Cumulative Adjectives Definition and Examples

Glossary of Grammatical and Rhetorical Terms

cumulative adjectives
Cumulative adjectives "lean on one another, piggyback style," says Diana Hacker, "with each modifying a larger word group" (The Bedford Handbook, 2002). (Yagi Studio/Getty Images)

Cumulative adjectives are two or more adjectives that build on one another and together modify a noun. Also called unit modifiers.

Unlike coordinate adjectives (which can be joined by and and whose order can be reversed), cumulative adjectives are generally not separated by commas.

See Examples and Observations below. Also see:

Examples and Observations

  • "Charlie bent slowly and took hold of the bright red rubber globe and arose slowly, a secretive look in his eyes. He looked north and south and then up at Odd's bony pale brown face."
    (Ray Bradbury, "The Dead Man." Bradbury Stories: 100 of His Most Celebrated Tales. William Morrow, 2003)
  • "It was not what he would choose if he had a choice, but it was the least tiresome example of what he recognized now as a fixed style, with its sober rich oriental carpet, the lace curtains under looped-back velvet hangings, the large round table covered with another silky oriental rug in sweet, refined colors."
    (Katherine Anne Porter, "The Leaning Tower." The Collected Stories of Katherine Anne Porter. Mariner Books, 1979)
  • "The bright floral couch matched the bright floral love seat and the bright floral easy chair."
    (Dana Stabenow, Whisper to the Blood. St. Martin's Press, 2009)
  • "It's one of those magnificent old movie houses with a huge marquee that lights up the sky like a carnival, a ceiling that looks like it belongs in a Spanish cathedral, heavy red velvet curtains laced with threads that sparkle gold, and a real live organist who disappears into the floor when the previews begin."
    (Pam Houston, "The Best Girlfriend You Never Had." Other Voices, 1999)
  • "Elinor returned with a very thin gold chain and Anya's heart almost burst right through her breast, for attached to the chain by a small gold clasp was a small white ivory tusk."
    (Aran Ashe, The Dungeons Of Lidir. Nexus, 2003)
  • "White china glinted on the plate-rack above the chimney. Beside it hung large shiny copper pans that would not have looked out of place in a more opulent house."
    (Eça de Queirós, The Crime of Father Amaro. Trans. by Margaret Jull Costa. New Directions, 2003)
  • Piggybacking Adjectives
    - "Cumulative adjectives [are] adjectives that build up meaning from word to word as they get closer to the noun (familiar rock tunes). The order of cumulative adjectives cannot be changed without destroying meaning."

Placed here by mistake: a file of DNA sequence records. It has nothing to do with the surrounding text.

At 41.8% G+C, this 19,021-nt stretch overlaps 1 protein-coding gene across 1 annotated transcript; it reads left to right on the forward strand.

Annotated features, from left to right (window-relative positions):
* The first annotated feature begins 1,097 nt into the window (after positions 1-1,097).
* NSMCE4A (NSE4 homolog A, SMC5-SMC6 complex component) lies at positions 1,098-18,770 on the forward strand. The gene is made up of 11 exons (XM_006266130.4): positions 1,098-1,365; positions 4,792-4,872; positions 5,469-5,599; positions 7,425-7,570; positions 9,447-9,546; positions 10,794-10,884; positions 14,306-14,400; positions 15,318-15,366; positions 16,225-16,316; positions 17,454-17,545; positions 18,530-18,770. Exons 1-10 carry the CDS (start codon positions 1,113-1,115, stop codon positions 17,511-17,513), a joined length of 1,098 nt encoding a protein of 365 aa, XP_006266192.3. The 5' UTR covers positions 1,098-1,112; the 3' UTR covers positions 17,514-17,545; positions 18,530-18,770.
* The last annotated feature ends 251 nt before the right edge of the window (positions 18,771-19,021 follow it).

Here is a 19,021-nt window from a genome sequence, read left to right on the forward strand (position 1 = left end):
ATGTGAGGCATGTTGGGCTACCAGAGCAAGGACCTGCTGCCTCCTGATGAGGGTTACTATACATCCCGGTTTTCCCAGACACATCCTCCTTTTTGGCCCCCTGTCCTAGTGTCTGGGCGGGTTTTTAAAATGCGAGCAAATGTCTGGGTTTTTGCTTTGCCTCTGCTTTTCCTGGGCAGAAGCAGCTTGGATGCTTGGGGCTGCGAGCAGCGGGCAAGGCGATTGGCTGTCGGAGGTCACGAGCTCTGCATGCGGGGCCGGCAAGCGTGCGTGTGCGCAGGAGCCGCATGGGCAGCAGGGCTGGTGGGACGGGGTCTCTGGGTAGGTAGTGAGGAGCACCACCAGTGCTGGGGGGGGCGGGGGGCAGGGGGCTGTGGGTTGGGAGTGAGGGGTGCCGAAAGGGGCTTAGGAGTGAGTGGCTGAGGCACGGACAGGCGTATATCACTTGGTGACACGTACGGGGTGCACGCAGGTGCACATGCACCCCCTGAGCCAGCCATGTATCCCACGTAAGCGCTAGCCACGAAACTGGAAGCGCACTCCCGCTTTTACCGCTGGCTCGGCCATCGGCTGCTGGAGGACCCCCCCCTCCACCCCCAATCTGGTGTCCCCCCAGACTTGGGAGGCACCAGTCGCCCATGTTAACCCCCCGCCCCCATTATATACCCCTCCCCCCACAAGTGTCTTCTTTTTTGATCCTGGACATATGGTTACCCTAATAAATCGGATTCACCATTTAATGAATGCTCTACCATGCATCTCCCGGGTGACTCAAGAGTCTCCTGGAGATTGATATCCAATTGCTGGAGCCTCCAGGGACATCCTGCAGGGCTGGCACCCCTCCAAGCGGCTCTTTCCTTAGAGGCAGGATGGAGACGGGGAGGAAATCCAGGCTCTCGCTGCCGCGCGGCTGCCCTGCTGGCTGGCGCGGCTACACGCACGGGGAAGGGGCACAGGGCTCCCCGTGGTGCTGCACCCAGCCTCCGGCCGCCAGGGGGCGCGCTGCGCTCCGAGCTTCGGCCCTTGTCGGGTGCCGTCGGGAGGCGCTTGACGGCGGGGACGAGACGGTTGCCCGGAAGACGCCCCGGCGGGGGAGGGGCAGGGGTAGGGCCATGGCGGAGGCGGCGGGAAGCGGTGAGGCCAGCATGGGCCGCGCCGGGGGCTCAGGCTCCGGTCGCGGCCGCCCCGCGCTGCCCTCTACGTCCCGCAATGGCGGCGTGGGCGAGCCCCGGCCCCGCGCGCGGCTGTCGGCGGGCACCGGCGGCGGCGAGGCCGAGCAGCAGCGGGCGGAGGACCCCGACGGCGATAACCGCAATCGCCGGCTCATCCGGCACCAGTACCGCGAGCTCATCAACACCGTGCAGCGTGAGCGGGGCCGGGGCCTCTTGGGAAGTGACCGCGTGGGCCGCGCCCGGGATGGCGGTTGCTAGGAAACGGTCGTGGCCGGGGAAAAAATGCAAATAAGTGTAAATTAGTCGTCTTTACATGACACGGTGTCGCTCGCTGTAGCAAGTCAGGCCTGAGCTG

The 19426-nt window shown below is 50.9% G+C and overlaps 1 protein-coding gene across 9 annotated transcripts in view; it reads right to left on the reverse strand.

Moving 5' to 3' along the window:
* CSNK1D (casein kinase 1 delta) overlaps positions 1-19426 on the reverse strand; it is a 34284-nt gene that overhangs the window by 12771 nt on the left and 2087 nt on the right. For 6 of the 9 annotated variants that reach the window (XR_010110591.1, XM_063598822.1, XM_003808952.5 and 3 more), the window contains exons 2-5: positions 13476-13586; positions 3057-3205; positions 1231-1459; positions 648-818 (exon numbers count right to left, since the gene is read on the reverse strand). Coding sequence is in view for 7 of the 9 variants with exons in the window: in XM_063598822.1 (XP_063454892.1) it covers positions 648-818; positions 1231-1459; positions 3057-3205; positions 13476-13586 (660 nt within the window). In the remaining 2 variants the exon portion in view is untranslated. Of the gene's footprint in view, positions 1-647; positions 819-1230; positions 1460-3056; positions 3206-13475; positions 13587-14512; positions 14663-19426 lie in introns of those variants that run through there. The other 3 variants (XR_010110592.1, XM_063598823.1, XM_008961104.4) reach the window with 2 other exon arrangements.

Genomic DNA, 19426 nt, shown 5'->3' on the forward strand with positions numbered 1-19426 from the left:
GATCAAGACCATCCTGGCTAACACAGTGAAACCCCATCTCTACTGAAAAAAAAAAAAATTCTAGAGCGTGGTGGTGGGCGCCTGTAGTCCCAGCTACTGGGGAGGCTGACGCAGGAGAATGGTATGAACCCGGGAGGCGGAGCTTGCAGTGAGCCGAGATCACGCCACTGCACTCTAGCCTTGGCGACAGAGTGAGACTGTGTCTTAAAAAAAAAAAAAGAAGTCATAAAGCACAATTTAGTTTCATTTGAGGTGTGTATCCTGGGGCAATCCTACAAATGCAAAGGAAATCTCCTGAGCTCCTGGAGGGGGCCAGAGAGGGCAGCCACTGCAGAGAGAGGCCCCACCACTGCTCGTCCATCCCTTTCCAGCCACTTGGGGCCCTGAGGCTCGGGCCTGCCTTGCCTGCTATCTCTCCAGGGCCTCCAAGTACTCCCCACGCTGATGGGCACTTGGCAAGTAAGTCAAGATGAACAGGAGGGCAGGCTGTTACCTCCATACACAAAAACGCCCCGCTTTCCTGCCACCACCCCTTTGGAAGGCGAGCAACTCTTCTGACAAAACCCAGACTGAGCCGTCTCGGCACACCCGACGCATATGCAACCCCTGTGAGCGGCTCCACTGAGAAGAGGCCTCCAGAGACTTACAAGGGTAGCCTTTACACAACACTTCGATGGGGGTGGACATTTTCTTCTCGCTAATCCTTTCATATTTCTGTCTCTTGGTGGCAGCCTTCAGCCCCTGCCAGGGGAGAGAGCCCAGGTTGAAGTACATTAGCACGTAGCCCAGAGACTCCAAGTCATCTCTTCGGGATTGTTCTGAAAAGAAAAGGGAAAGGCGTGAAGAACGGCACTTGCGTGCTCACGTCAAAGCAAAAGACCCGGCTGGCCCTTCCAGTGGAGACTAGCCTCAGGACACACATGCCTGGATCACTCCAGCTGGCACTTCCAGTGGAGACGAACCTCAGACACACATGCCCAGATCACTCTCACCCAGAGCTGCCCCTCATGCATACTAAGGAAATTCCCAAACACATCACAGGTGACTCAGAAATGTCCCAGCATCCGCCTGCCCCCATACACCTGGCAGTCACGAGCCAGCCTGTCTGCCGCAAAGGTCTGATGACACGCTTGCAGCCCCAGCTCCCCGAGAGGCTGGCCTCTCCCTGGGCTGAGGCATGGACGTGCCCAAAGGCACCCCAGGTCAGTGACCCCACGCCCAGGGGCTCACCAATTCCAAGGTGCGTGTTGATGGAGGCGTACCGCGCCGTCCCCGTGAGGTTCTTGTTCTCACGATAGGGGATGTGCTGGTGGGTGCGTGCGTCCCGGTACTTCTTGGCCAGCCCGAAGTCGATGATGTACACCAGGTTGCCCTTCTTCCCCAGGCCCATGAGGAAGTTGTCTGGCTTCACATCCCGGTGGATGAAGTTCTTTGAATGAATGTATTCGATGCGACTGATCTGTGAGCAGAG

(Lynn Quitman Troyka, Simon & Schuster Quick Access Reference for Writers, 4th ed. Prentice Hall, 2003)

    - "Adjectives that do not modify the noun separately are cumulative.
    Three large gray shapes moved slowly toward us.
    Beginning with the adjective closest to the noun shapes, these modifiers lean on one another, piggyback style, with each modifying a larger word group. Gray modifies shapes, large modifies gray shapes, and three modifies large gray shapes. We cannot insert the word and between cumulative adjectives (three and large and gray shapes)."
    (Diana Hacker, The Bedford Handbook, 6th ed. Bedford/St. Martin's, 2002)
  • Punctuating Coordinate Adjectives and Cumulative Adjectives
    "Using commas with multiple adjectives is another challenge; fortunately, the rules are straightforward.
    1. Can you put the word and between the adjectives and have the sentence still make sense?
    2. Can you reverse the order of the adjectives and have the sentence still make sense?
    If you can do those two things, then use a comma between the adjectives because each adjective is describing the noun. These are called coordinate adjectives.
    Aardvark is a hairy and small animal.
    Aardvark is a small and hairy animal.
    Aardvark is a small, hairy animal.
    You can use and between the adjectives and reverse the order in the examples above, so you use a comma.

    "When your adjectives don't meet the above criteria--when you can't reverse the order or put and between them and have them still make sense--they are called cumulative adjectives. They are adjectives that build on each other, and you don't put a comma between them. For example, in the following sentence, you can't change the order of the adjectives four, green, and Easter:
    Squiggly found four green Easter eggs.
    Squiggly found green four Easter eggs. (yuck!)
    Squiggly found Easter green four eggs. (yuck!)
    Squiggly found green Easter four eggs. (yuck!)
    Remember, you can test whether you're dealing with cumulative or coordinate adjectives by checking if it's possible to switch them around."
    (Mignon Fogarty, Grammar Girl Presents the Ultimate Writing Guide for Students. Henry Holt, 2011)